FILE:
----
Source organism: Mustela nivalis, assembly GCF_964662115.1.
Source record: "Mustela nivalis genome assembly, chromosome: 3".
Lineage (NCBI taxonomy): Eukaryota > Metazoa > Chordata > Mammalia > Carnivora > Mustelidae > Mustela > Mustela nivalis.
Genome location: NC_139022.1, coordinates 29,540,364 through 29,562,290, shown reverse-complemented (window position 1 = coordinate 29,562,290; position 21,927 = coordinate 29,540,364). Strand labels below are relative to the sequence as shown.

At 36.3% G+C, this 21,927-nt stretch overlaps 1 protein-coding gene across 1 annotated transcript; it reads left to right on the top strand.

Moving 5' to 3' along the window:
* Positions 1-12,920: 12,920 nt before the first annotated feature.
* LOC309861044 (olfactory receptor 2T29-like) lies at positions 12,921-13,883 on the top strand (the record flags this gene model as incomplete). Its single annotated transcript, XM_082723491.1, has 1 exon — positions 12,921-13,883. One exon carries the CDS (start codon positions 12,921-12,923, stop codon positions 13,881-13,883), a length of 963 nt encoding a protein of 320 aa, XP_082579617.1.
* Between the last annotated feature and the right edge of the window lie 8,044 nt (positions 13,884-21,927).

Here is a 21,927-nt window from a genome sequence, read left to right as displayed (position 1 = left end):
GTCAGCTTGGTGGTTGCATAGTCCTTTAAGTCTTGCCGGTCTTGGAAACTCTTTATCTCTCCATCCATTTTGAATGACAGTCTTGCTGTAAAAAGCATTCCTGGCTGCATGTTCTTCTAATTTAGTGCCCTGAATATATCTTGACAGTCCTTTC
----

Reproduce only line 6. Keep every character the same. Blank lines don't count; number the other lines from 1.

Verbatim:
Moving 5' to 3' along the window: